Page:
Pussy said to the Owl “You elegant fowl,
How charmingly sweet you sing.
O let us be married, too long we have tarried;
But what shall we do for a ring?”
—From the Owl and the Pussycat, by Edward Lear
There is an excellent new record released early in October (The Noise Company) by the Austin-based group Wild Child called The Runaround. In a year tragically replete with the failures of ambitious projects by well-funded and well-known artists, it’s comforting to find success on the second offering of a group that went largely overlooked on their first release.
Such is the nature of the music industry. Music television channels have been a joke for the better part of two decades and neither is there much to be discovered listening to the radio. The increasing homogenization of American culture has created a polarized musical landscape lacking a middle ground of legitimate artistic expression. While national level acts churn out bland balladry in anticipation of mass appeal, working musicians become more inclined to produce bizarre amalgamations of purposely disparate sounds in imitation of sophistication. There is no reason to despair, though. A mother lode of good music exists, but like anything precious to find it you’ll have to dig beneath the accumulated debris of surface material.
The perfect pop song shouldn’t be such a mystery. Any example of popular music done well displays a seemingly effortless combination of emotional purity in lyrics and vocal delivery combined with a pleasing, repetitive musical accompaniment. As with nursery rhymes (perhaps the most enduring genre of pop) the ultimate aesthetic can be found in well-delineated, proportioned simplicity. But the devil is in the details, and when those details detract from the symmetry of a song—say, if the vocals, lyrics, or music are forced or disingenuous—then the emotional impact of the song as a whole dissolves.
For a group that won’t likely sell much of a record you’ll likely never listen to, Wild Child’s The Runaround finds success where so many others have failed. Lesser critics are fond of calling this album “innocent”. A precursory listen would qualify this statement. Indeed, there is an easy going simplicity to the preferred method of string arrangement which recalls one to the lullaby, the nursery rhyme. It doesn’t help much that main vocalist Kelly Wilson’s vocal delivery is shudderingly emphatic and uncompromising in its loveliness. Wilson’s voice is a sweet glass of water to one dying of thirst in this impersonal world. But to characterize the entire album based on such immediate perceptions means a lot of those critics haven’t been doing their jobs.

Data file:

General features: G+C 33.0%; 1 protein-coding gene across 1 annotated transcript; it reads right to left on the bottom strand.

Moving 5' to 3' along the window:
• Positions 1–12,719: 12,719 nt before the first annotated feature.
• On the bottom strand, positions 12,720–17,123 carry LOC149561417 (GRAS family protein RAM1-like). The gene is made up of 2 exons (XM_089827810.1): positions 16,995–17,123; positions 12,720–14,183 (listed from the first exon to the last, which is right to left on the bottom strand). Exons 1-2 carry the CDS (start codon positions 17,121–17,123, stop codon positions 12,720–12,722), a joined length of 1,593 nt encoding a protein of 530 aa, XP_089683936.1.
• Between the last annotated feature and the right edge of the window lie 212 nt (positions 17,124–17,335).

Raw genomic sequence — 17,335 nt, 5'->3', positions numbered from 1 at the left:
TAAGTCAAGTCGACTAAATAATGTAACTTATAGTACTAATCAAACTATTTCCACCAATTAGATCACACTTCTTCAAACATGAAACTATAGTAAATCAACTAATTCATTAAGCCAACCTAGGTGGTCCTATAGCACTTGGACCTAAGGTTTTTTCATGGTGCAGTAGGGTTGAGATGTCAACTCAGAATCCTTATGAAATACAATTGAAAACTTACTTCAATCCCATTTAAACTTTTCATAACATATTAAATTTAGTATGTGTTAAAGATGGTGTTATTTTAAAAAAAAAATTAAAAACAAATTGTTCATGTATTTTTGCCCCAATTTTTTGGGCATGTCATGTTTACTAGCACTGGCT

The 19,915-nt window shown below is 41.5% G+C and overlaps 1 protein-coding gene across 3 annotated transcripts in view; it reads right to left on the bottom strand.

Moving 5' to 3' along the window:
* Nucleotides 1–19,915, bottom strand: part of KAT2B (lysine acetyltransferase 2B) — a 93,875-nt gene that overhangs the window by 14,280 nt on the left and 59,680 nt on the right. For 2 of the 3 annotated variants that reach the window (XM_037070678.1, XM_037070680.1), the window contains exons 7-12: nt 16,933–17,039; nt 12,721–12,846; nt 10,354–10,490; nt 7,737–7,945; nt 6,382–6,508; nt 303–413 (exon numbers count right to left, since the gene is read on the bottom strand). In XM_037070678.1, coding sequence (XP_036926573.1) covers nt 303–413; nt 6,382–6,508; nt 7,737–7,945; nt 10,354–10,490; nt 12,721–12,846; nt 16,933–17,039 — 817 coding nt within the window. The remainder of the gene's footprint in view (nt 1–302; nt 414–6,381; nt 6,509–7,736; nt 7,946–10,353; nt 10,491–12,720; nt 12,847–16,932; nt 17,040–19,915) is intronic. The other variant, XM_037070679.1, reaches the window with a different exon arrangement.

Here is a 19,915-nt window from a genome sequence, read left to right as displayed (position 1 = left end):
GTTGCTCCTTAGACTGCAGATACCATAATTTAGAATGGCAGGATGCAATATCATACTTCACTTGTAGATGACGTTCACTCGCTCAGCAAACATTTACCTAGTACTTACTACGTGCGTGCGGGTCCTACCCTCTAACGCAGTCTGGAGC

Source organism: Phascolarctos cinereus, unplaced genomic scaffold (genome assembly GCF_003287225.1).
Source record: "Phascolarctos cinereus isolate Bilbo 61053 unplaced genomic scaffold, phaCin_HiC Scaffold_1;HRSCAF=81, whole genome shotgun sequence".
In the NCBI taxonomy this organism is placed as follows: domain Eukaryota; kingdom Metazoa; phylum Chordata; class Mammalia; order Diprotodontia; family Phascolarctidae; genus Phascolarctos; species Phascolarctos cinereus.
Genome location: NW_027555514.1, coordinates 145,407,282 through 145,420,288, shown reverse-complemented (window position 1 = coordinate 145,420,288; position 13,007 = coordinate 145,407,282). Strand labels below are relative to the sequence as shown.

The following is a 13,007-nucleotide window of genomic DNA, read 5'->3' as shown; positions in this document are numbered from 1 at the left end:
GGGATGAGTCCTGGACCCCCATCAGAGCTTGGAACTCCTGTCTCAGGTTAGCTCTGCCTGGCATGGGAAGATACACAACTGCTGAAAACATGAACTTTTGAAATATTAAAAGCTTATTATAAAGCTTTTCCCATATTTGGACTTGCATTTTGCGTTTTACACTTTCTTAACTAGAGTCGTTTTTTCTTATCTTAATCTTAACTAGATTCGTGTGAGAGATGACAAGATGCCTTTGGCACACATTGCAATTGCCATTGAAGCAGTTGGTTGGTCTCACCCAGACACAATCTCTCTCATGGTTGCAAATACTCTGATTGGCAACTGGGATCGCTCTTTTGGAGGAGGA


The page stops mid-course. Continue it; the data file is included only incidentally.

Indie pop is in the midst of its heyday. Related groups like Cocoon, the Lumineers and Edward Sharpe and the Magnetic Zeros have elevated a form of music from the main street coffee house to the mainstream common household name. Though Wild Child might be a little late to the game, The Runaround displays the duality of innocence mixed with conflict that has propelled those other groups to exalted success. One look at the contrasting nature of the Andersonesque album cover goes lengths to foreshadow the sonic journey contained within. On it the child representations of the Wild Child’s core group, Alexander Beggins and Wilson, are surrounded by wolves in a forest clearing set in front of a rustic, dilapidated structure.
Love songs, like reminiscence on childhood, can be beautiful. Love, like childhood, is a very messy affair that can entail negative lifelong repercussions. And while outwardly The Runaround resembles the former, a deeper inspection reveals a truth closer to the latter. Album single “Crazy Bird”‘s whistled chorus and uptempo beat would imply the honeymoon stage of any romantic encounter. However the lyrics describe something darker. There is something sick and desperate concerning any relationship of command. There is love present, sure, but along with that highest of emotions floods a current of lesser sentiments: jealousy, distrust, obsession and resentment. Album opener “Living Tree” follows similar themes, detailing the path of love’s pleasure turned sour and describing how the emotion that was meant to set the protagonist free rooted her to a very unpleasant spot.
The Runaround isn’t all gloom. Like many fairy tales, the themes explored over its 11 tracks relate grand concepts—love, passion, discovery and connection—while the narrative path encounters more desultory settings. It is pointless to tell a story without telling it well, and so it should come as no surprise the overall production value on the record is superb. Much like the Head and the Heart, Wild Child has transitioned in the space of a single album from rustic, homespun intimacy to opulent, lush orchestration. What separates the two is the means to these ends. Whereas the Head and the Heart were supplied ample resources to create a failed magnum opus, Wild Child crowdsourced the production of The Runaround to create a sleeper giant.
Will the underdog win in this situation? Probably not. The music industry is about the furthest thing from a fairy tale or children’s poem you could ever encounter. It has no memory, no allegiance and no faith in the promise of better things to come. If it weren’t for Wild Child’s fans, The Runaround wouldn’t exist. This alone is proof the world isn’t as bleak as we often like to believe it is. There is color in this existence, there is hope in every struggle, and there is some mote of truth in every nursery rhyme. Wild Child reminds us lest we forget, “Merrily merrily merrily / Life is but a dream.”